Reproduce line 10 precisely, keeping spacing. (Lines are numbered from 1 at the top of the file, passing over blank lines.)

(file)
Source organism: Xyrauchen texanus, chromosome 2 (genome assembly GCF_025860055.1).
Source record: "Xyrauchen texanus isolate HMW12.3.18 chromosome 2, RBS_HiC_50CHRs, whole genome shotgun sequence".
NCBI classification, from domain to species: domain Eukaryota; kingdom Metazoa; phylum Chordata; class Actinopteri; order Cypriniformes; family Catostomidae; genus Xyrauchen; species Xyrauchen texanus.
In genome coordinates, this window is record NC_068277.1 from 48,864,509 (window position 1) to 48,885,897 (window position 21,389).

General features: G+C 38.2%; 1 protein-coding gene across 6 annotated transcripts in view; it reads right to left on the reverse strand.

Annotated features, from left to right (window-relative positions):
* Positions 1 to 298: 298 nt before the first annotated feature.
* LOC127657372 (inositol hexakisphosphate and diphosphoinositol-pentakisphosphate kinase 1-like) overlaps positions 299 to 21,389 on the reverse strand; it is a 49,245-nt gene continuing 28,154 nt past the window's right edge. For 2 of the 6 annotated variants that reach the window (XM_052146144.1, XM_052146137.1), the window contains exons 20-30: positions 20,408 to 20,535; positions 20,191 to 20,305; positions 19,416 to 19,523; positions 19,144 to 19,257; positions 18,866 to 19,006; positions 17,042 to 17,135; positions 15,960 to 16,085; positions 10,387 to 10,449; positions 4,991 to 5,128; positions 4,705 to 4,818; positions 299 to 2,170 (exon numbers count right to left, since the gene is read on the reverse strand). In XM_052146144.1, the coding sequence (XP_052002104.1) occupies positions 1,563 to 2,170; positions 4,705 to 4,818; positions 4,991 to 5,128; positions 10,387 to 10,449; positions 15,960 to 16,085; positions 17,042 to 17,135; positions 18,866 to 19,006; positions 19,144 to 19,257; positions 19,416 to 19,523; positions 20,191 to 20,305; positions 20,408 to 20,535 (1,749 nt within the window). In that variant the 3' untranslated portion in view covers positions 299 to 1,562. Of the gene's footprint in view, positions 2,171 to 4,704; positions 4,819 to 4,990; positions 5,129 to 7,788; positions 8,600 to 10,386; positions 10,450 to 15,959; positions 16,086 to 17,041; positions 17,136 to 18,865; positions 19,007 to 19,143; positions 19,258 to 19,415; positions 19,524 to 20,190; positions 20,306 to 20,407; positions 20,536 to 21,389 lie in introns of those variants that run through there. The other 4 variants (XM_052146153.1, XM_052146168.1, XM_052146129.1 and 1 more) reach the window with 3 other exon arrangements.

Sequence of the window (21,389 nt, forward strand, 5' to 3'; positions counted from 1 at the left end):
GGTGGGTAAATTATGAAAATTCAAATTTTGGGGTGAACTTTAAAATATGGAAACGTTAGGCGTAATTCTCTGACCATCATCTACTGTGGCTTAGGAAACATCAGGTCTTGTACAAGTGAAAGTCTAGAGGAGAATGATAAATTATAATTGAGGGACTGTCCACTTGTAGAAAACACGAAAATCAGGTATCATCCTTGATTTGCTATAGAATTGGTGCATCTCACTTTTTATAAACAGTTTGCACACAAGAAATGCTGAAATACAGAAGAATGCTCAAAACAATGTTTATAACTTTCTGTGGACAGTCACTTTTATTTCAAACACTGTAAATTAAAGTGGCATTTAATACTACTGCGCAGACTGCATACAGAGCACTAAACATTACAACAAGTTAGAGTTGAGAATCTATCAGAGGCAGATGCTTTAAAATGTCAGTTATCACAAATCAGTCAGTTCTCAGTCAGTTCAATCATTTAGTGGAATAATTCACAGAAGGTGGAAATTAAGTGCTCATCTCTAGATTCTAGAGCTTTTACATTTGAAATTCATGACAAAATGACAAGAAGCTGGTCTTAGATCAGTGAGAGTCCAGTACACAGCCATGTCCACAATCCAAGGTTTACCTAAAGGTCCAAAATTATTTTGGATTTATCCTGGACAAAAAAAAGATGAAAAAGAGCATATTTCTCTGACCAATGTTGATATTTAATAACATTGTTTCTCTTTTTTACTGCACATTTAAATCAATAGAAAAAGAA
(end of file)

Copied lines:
GGTGGGTAAATTATGAAAATTCAAATTTTGGGGTGAACTTTAAAATATGGAAACGTTAGGCGTAATTCTCTGACCATCATCTACTGTGGCTTAGGAAACATCAGGTCTTGTACAAGTGAAAGTCTAGAGGAGAATGATAAATTATAATTGAGGGACTGTCCACTTGTAGAAAACACGAAAATCAGGTATCATCCTTGATTTGCTATAGAATTGGTGCATCTCACTTTTTATAAACAGTTTGCACACAAGAAATGCTGAAATACAGAAGAATGCTCAAAACAATGTTTATAACTTTCTGTGGACAGTCACTTTTATTTCAAACACTGTAAATTAAAGTGGCATTTAATACTACTGCGCAGACTGCATACAGAGCACTAAACATTACAACAAGTTAGAGTTGAGAATCTATCAGAGGCAGATGCTTTAAAATGTCAGTTATCACAAATCAGTCAGTTCTCAGTCAGTTCAATCATTTAGTGGAATAATTCACAGAAGGTGGAAATTAAGTGCTCATCTCTAGATTCTAGAGCTTTTACATTTGAAATTCATGACAAAATGACAAGAAGCTGGTCTTAGATCAGTGAGAGTCCAGTACACAGCCATGTCCACAATCCAAGGTTTACCTAAAGGTCCAAAATTATTTTGGATTTATCCTGGACAAAAAAAAGATGAAAAAGAGCATATTTCTCTGACCAATGTTGATATTTAATAACATTGTTTCTCTTTTTTACTGCACATTTAAATCAATAGAAAAAGAA